September 30, 2008 on 2:42 pm | In Article | No Comments

It is normal to want to know more after you have had an encounter of one type or another.  Humans are curious creatures.  Once something spurs our imagination we just need more answers.  It seems as hard as we try the “curiosity” seems to nag at us.  Looking in other places that are reported to be haunted or trying to find others that have had the same or similar experiences are the most common responses. 


Lets face it, it is a bit unnerving to see a “person” that isn’t really a person.  Or to hear your name whispered in your ear and there is “no one” where someone supposedly had just been.  I have a little experience with this.  When shadows are seen just out of the corner of your eye, you wonder “Is it just my eyes playing tricks on me or is there something really there?”


There are many ways you can find at least partial answers.  There are books and online site which offer advice.  I myself have not tried the on-line sites, so I can not give a first hand review.  I would however advise you to do your research.  Check to see what they offer.  Not all internet sites are there to help you.  Many are there to just “make a buck”. 


If you have had your own experience or are just curious in nature, you might try the following:


“Historic Haunted America” by Michael Norman & Beth Scott

     Heralded in newspapers and magazines everywhere, including the Minneapolis Star-Tribune, The Florida Living Magazine, The Denver Post, and The Baltimore Sun, Haunted America has attracted enormous attention all over the country.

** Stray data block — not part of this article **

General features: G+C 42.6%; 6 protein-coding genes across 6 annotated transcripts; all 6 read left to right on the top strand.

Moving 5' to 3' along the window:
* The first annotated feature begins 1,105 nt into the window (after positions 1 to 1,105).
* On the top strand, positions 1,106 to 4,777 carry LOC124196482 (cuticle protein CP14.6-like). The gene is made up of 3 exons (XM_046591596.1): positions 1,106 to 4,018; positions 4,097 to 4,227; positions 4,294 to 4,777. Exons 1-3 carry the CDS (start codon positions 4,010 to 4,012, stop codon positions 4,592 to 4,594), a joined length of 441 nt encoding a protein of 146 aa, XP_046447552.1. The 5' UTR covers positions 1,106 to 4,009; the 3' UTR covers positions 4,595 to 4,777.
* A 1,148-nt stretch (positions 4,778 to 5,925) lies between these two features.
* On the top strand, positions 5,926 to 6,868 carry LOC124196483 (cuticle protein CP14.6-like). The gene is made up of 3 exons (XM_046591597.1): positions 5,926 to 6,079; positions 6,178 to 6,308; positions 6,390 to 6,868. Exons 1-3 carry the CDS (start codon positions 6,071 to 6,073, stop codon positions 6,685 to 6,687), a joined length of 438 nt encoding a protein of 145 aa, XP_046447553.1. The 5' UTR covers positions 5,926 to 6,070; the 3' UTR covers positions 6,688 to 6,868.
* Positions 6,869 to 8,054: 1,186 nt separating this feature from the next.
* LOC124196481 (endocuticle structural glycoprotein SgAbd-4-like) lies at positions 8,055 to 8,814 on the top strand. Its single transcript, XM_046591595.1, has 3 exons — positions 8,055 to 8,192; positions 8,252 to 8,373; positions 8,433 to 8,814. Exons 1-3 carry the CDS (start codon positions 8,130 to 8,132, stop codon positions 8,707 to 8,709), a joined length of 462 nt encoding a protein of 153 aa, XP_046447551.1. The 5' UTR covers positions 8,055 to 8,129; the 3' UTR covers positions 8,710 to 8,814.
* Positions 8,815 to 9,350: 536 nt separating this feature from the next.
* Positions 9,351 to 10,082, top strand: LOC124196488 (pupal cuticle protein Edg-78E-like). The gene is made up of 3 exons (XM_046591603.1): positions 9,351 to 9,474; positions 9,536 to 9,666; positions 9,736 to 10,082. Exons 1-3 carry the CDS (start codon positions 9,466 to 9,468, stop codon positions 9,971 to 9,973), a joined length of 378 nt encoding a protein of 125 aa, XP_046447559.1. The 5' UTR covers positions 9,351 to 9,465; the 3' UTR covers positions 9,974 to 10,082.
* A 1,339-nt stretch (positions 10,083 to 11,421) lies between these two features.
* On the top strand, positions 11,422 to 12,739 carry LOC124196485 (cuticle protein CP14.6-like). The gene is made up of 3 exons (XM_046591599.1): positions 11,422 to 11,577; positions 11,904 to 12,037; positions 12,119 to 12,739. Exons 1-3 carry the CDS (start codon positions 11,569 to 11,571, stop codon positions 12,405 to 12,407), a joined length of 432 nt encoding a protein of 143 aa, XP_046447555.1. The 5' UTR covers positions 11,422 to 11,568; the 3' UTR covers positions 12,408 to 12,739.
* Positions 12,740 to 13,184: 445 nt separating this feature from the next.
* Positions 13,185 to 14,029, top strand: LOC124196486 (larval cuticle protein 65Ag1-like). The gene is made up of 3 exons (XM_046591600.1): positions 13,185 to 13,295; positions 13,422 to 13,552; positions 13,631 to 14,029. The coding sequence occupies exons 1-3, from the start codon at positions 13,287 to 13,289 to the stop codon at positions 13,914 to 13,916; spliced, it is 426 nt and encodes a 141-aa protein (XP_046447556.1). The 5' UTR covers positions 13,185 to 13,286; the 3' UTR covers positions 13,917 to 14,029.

Continuing with the success of the nationally acclaimed Haunted America and Haunted Heartland, Historic Haunted America is a further investigation into North American ghost legends, a comprehensive compendium documenting yesterday and today’s most shocking hauntings in the United States and Canada….scores of shocking stories.

     From the ghost-ridden forts in Old Tucson to the “Inn of the 17 Ghosts” near Philadelphia, from the haunted plantations of Louisiana and Georgia to a haunted community playhouse in Sioux Falls, South Dakota, Michael Norman and Beth Scott tell stories of the past and present so terrifyingly real that even the most skeptical reader will believe.


“A Ghosthunter’s Guide” by Arthur Myers

     Veteran ghost investigator Arthur Myers takes you on a coat-to-coast tour of the most haunted public places in North America in the collection of nerve-tingling tales featuring poltergeist of all shapes and sizes.  Restaurants, parks, hotels, offices, and museums are just some of the twenty-four favorite haunts of the restless souls, described in A Ghosthunter’s Guide.  You’ll be spirited off to places such as:

*The Gorman School in Forman, California, where the little specter Harriet adds her own ornament to a classroom’s Christmas tree.

*The Bird Cage Theater in Tombstone, Arizona, where a gentleman ghost leaves his handcrafted cigarette lighters.

*The Catfish Plantation Restaurant in Waxahachie, Texas, where a hospitable ghost makes coffee.

*The Johnson County Industrial Airport in Olathe, Kansas, where the ghost of a young Navy pilot prowls the hangar where his plane crashed.

*Kentucky’s Mammoth Cave, where Melissa, the lovelorn Southern belle, searches hopelessly for the man she led into the cave and abandoned.


If you have had your own experience, share with us.  We are curious too!

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